Date of Original Version
Distance education has been a common program modality in Library and Information Studies for well over two decades. Multiple universities have offered fully online or hybrid Master’s of Library and Information Studies degrees in the traditional academic calendar (e.g., semester or quarter). In Fall 2021, the University of Rhode Island Graduate School of Library and Information Studies launched the first accelerated online Master’s of Library and Information Studies degree in the United States. All courses are offered in seven-week sessions, with a total of six of these sessions offered each academic year.
This paper will detail one faculty member’s process of converting semester-long (14-week) courses to the accelerated calendar. Three models were employed: (1) using half-weeks so that a course could retain 14 topics with multi-week projects, (2) collapsing topics to focus on key content areas in a weekly format with weekly activities, and (3) using project-based modules where students engage with learning materials for 1-2 weeks then have a dedicated week to complete a project. Each model is discussed in detail, including what the model entails, how the model was implemented in the course(s), and the pros and cons of the model for instructors and students.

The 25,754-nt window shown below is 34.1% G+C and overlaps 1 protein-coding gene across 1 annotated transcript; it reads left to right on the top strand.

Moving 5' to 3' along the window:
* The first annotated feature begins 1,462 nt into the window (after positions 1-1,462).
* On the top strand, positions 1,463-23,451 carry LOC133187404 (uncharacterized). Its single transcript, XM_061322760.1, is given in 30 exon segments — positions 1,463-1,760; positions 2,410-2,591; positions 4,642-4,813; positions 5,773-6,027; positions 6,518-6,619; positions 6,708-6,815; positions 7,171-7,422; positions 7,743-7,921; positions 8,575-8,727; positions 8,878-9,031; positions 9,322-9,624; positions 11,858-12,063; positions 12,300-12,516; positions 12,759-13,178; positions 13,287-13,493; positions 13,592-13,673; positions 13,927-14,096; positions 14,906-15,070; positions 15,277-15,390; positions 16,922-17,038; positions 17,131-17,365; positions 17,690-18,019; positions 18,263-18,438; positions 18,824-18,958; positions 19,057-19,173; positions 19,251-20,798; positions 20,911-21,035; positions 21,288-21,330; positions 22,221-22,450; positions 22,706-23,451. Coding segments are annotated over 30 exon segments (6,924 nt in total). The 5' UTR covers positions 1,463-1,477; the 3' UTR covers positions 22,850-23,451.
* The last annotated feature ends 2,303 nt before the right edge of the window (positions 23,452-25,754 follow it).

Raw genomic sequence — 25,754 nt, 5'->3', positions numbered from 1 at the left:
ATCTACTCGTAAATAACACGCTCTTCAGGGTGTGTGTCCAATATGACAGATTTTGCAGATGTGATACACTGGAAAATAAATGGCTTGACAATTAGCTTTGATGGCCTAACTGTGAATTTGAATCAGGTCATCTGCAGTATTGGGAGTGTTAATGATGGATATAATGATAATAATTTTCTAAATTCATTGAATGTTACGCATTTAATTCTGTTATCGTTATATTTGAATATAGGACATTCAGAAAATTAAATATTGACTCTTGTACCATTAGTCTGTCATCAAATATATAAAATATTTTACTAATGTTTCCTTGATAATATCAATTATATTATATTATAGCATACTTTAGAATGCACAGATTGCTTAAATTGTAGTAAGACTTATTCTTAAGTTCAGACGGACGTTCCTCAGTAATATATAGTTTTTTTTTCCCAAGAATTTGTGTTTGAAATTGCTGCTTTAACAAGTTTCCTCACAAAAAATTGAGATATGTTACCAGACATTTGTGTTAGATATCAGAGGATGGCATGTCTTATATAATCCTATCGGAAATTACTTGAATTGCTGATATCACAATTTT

This paper is of interest to anyone working in distance learning modalities, especially in higher education. The three pedagogical models employed in converting courses from 14-week semesters to 7-week sessions can be applied in a variety of disciplines, and in different semester lengths.
Publication Title, e.g., Journal
ICERI 2022 Proceedings
Mandel, L. H. (2022). If you shrink it, will they still succeed? Comparing the effectiveness of pedagogical models for accelerated learning in an online master’s degree program. In ICERI 2022 Proceedings (pp. 249-257). Seville, Spain. Retrieved from: https://library.iated.org/publications/ICERI2022
Available at: https://library.iated.org/publications/ICERI2022